The first details are emerging about the project to provide assistance to the automotive sector. According to the rumors collected so far, incentives of 1 billion euros per year until 2030 should support the transition process for the automotive sector, which is of great importance to the Italian economy.
The new incentives are aimed at encouraging the purchase of green cars, which means not only electric cars, but also with other energy sources, Economic Development Minister Giancarlo Giorgetti said during the press conference introducing the ruling.
Incentives based on emissions
According to what has been learned so far about the rumors circulating about the draft, the incentives should be divided into three different bands according to the carbon dioxide emissions generated. These three ranges will also include petrol and diesel vehicles. The bands should be divided as follows:
- 0-20g (electric cars),
- 21-60 grams (electric hybrids),
- 61-135 grams (mild hybrid, full hybrid, petrol, diesel, methane or LPG)
The figures to be paid in the form of a contribution should grow in proportion to the lower emissions, amounting to about 9 thousand euros for electricity if a used car below Euro5 class is disposed of. For the middle range, the reward should be a maximum of 7 thousand euros, while for the latter, with the highest emissions, contributions should exceed 3 thousand euros with scrap.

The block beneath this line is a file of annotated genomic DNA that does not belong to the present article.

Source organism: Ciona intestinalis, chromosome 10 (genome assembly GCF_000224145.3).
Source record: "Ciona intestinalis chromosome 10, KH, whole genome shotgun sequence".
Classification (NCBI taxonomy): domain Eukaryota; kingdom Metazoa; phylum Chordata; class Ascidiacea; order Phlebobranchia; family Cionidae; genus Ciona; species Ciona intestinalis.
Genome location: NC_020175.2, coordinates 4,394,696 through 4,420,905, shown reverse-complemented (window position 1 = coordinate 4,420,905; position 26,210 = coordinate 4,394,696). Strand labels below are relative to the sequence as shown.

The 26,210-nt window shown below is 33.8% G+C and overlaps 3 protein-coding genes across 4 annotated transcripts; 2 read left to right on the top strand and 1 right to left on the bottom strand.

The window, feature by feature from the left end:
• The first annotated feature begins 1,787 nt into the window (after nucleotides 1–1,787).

What cars does the bonus apply to
As it was easy to predict, not all cars that fall within the range of emissions contributions will be able to access state aid. The trend is to set a maximum spending ceiling of around 35,000 euros for the first two bands and 25,000 euros for the third. With this spending cap, more than half of the Euro 6 rating cars available today at dealerships will be included.
All that remains now is to wait for confirmation regarding the division of the arches, which the Executive has yet to declare itself definitively. In fact, it appears that proposals have also been made to lower the maximum reward access to 110 grams of CO2 per kilometer traveled, with upward adjustments to the maximum spend, especially for 100% electric vehicles.
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